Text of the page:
In any case, based on your suggestion I am now creating an empty dataset using the code above and then I add the examples like this, and it seems to work:

from datasets.arrow_writer import ArrowWriter                                                                                                                                                   

with ArrowWriter(path="debug_ds1/dataset.arrow") as writer: 
    writer.write(dict(id=0, tokens=["a", "b"], ner_tags=[0, 0])) 
    writer.write(dict(id=1, tokens=["x", "y"], ner_tags=[1, 0])) 
    writer.finalize() 
    
ds2 = Dataset.load_from_disk(dataset_path="debug_ds1")
len(ds2)

Is this sufficient to create a proper Dataset or could there be problems because writing directly to the arrow file does maybe not update some of the fields in the json files stored alongside the arrow file?

This is why I originally thought writing should go over the Dataset instance somehow …

Somehow this approach looks “hacky” to me - I would have expected that there is a cleaner API to achieve just that: define the metatadata (which features and how they are defined) for an on-disk dataset, then write the instances to the dataset being sure that all internal metadata is correctly set. Where by “dataset” I simply mean something that
can be opened from local disk using Dataset.load_from_disk(dataset_path="debug_ds1") but has the data memory mapped.

A Dataset object is a wrapper of an immutable Arrow table. When an Arrow table is loaded from your disk, you can’t add new items to it. This is because it’s not possible to append new rows to an already existing Arrow table on your disk.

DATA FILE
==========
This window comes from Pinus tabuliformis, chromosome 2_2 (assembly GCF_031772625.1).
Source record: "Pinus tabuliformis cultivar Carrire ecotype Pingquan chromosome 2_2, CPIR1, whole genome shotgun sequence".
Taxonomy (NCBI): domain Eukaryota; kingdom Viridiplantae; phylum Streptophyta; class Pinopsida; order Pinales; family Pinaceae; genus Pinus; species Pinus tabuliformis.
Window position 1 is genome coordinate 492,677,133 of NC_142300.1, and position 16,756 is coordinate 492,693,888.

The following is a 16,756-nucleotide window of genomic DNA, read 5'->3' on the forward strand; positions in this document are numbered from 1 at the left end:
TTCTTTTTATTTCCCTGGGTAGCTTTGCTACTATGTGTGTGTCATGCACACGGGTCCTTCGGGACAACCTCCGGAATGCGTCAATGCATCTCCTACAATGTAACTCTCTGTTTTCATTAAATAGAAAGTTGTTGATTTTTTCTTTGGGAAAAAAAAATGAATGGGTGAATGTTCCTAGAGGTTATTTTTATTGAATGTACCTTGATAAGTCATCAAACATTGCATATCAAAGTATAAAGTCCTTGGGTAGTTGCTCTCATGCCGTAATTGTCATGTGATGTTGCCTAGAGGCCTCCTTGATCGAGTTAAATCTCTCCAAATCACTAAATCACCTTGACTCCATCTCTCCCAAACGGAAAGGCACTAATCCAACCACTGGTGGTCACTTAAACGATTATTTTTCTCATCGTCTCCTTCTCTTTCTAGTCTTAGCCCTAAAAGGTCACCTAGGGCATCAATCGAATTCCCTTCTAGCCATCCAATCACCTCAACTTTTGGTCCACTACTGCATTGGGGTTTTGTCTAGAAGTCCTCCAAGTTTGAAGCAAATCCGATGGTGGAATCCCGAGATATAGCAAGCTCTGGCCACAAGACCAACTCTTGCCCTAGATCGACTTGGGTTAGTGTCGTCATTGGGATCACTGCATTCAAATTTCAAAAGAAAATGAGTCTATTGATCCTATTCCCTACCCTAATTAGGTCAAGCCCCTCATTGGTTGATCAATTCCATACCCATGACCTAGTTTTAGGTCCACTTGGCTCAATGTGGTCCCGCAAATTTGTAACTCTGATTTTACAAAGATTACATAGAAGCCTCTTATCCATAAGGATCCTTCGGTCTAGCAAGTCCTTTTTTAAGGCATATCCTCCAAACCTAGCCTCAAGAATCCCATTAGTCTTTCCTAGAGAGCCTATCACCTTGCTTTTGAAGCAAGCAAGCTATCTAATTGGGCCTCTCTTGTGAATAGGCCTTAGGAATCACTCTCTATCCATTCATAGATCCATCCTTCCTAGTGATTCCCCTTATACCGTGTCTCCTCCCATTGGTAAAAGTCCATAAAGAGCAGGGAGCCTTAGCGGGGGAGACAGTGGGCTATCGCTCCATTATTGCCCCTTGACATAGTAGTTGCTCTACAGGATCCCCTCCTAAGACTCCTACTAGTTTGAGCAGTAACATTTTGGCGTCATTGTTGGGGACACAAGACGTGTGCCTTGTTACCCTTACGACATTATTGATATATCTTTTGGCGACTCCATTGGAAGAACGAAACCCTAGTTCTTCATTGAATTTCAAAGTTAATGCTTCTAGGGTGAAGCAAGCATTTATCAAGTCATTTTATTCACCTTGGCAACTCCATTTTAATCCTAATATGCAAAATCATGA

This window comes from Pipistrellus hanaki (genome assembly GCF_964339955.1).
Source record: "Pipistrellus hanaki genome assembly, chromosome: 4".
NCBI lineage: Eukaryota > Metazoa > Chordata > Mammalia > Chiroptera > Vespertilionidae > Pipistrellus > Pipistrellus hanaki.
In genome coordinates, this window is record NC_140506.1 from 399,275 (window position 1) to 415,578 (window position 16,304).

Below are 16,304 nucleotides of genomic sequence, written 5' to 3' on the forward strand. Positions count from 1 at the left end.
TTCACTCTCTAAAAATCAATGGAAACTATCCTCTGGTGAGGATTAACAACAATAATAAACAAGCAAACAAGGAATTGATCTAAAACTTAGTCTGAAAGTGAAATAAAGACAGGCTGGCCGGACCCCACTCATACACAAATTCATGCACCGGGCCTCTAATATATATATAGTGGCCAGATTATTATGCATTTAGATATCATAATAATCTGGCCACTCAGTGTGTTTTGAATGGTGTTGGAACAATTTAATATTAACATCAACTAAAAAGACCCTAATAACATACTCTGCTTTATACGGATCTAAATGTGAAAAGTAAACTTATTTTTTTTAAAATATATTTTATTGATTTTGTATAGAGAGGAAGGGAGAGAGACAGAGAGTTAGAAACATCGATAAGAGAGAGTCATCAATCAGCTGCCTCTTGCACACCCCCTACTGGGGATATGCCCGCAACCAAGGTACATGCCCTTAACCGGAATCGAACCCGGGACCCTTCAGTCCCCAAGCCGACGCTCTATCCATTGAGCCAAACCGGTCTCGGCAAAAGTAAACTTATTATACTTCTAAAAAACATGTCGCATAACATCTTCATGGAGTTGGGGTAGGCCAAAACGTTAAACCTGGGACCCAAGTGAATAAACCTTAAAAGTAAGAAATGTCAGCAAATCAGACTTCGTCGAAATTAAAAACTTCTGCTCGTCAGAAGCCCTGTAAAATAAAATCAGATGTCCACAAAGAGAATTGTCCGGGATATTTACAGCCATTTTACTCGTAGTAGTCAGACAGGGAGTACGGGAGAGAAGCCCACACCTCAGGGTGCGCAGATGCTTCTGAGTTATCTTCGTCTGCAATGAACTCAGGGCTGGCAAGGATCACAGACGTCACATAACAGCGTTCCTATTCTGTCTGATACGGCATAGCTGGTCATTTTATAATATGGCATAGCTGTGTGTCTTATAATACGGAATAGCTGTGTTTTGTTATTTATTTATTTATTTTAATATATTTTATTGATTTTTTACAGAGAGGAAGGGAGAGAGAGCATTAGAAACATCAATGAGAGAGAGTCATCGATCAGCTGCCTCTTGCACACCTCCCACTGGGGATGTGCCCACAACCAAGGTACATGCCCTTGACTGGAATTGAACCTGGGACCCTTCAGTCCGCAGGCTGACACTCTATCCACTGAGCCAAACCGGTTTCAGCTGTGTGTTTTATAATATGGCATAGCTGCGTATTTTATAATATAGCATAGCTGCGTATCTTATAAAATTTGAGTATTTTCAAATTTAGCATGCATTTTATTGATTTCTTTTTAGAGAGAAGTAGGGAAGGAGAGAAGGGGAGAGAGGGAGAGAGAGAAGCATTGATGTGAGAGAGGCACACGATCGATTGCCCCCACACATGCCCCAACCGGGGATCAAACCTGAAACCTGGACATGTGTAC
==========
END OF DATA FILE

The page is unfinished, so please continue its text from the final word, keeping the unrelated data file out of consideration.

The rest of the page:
When you do ds.add_item(), it actually creates an in-memory table containing your new element, and the resulting dataset contains the concatenation of the Arrow table on disk, and your new item in memory.

We’re exploring the addition of a new method Dataset.from_generator that would take a python generator function, write the examples on disk, and then return the memory-mapped dataset. Would that be useful in your case ?

Yes, something like Dataset.from_generator(Iterable[Dict], features=Features, ...) would be extremely useful!
Want! Want! Want! Want!
Background: we want to use HF as a DL backend to our gatenlp NLP framework and this means that we need to convert a stream/corpus of documents to a HF Dataset, where that Dataset could be so big that it does not fit into memory. So currently, the only approach I see (if I understand things correctly) is to first export “manually” as e.g. JSON and then do Dataset.from_json(..) and maybe cache the data and/or save as an Array table backed dataset if it should get used many times?

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Cool ! You know this already but for future references, we started to discuss about it here: how to convert a dict generator into a huggingface dataset. · Issue #4417 · huggingface/datasets · GitHub

Background: we want to use HF as a DL backend to our gatenlp NLP framework and this means that we need to convert a stream/corpus of documents to a HF Dataset, where that Dataset could be so big that it does not fit into memory. So currently, the only approach I see (if I understand things correctly) is to first export “manually” as e.g. JSON and then do Dataset.from_json(..) and maybe cache the data and/or save as an Array table backed dataset if it should get used many times?

Sounds good yes, or use the ArrowWriter to write an Arrow table on disk from your generator, and then load the Arrow table with Dataset.from_file

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I assume that would be faster than going via JSON? But it would also first create a file (an Arrow table in this case) and then actually create another file from that first file, basically duplicating it?

I guess the Dataset.from_generator( Iterable[Dict], features=Features, ...) method would avoid that intermediate creation of a temporary file and directly create the dataset I need?

Also, would it not be better to call this Dataset.from_iterable really, because there is no reason why you would want to restrict the parameter to generators (every generator is an iterable, but not every iterable is a generator). But if you actually do allow iterables, then from_generator would be a misleading name.

The plan is mostly to ask for a generator function. It’s probably the easiest way to ask for possibly large data without filling up your RAM. TensorFlow Datasets already implements from_generator this way.

Then from_list is also a good one for in memory data.